A NASA spokesperson said the physical requirements for astronauts would not change in Orion compared to shuttle or station, but did not respond to questions about how NASA expects astronaut selection generally would change (if at all).

Forget about the wonders of space and the philosophical implications of seeing Earth as a blue dot in a star-filled black sky. Astronaut Mark Watney, the lead character in "The Martian," a book by Andy Weir, is more concerned about staying alive, and for that there's nothing like good old-fashioned engineering and technical know-how. Which is why NASA is so excited about the upcoming debut of a film by the same name, starring Matt Damon and directed by Ridley Scott. Without giving away too much, the story revolves around Watney's trials and tribulations soloing on Mars after he is inadvertently left by his evacuating crewmates. The U.S. space agency, which is slowly moving toward a mid-2030s human expedition to Mars, is eager to connect the dots between its ongoing development efforts and engineering finesse the fictional Watney employs to boost his chances of survival. Here is a look at some Mars technologies currently under development.

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Watney needs a place to shelter from the harsh climate and high radiation of Mars. Back on real Earth, engineers are testing a prototype deep-space habitat called HERA, short for Human Exploration Research Analog, that has living quarters, work space, a bathroom and a simulated airlock. So far, NASA has run Mars habitat simulations lasting two weeks. It plans to increase the experiments to 60 days, a small fraction of a crew's estimated year-long Mars stay.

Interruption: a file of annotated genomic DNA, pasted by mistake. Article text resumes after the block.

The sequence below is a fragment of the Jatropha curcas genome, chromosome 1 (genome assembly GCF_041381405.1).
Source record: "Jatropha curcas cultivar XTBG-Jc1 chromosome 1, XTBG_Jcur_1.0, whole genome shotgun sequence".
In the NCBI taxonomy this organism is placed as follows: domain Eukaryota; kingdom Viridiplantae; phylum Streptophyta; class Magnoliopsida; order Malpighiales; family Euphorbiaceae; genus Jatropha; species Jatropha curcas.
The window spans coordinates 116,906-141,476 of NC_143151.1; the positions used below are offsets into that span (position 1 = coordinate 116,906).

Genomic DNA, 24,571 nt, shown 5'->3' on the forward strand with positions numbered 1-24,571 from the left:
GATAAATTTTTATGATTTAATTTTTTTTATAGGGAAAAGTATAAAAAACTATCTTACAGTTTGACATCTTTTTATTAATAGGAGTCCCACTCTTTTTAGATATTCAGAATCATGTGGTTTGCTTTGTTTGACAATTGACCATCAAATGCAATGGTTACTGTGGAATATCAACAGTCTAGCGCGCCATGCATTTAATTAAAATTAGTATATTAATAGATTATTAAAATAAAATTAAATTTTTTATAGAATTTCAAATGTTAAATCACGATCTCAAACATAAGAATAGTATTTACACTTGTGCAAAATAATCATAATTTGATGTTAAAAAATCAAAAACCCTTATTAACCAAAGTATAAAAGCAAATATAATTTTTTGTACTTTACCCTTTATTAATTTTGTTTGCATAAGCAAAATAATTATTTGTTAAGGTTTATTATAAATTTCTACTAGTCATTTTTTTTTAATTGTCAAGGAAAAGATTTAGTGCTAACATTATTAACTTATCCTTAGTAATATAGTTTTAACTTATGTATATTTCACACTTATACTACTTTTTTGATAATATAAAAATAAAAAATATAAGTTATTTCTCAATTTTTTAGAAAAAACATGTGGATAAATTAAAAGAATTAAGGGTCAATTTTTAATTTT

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Astronauts aboard the International Space Station last month ate their first crop of space-grown lettuce. NASA says future Mars crews won't be able to depend solely on cargo ships from Earth and are counting on space gardens to fill the gap. "If we're ever going to go to to Mars someday -- and we will -- we're going to need a spacecraft that is much more sustainable ... Having the ability for us to grow our own food is a big step in that direction," said NASA astronaut Mark Kelly, currently the station's commander.

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Along with food, future Mars crews will need water to survive. Aboard the space station, water from urine, perspiration and condensation is recycled, but the system is not perfect. NASA is working on technologies to completely close the loop, a challenging endeavor since fluid physics completely changes in microgravity.

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No sense going to Mars if astronauts never go outside. But leaving the safety of a habitat to pick up samples and conduct experiments presents a whole new set of challenges, such as dealing with the planet's ubiquitous dust. Systems under development include docking ports so astronauts can climb into out of their spacesuits as needed without bringing them inside. An artist's rendering of a prototype Mars spacesuit is pictured here.

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Human expeditions to the Red Planet are expected to last more than a year, but to make good use of the time astronauts will need a way to travel farther than they can walk. The Multi-Mission Space Exploration Vehicle, pictured above, is one vehicle under consideration.

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By electrically charging gas, such as argon or xenon, spaceships can efficiently, but slowly navigate to very distant destinations. In "The Martian" the crew's spaceship uses ion engines, a technology currently employed by NASA's Dawn spacecraft, now circling the dwarf planet Ceres. Engineers are working on advanced ion thrusters, pictured above, for future missions.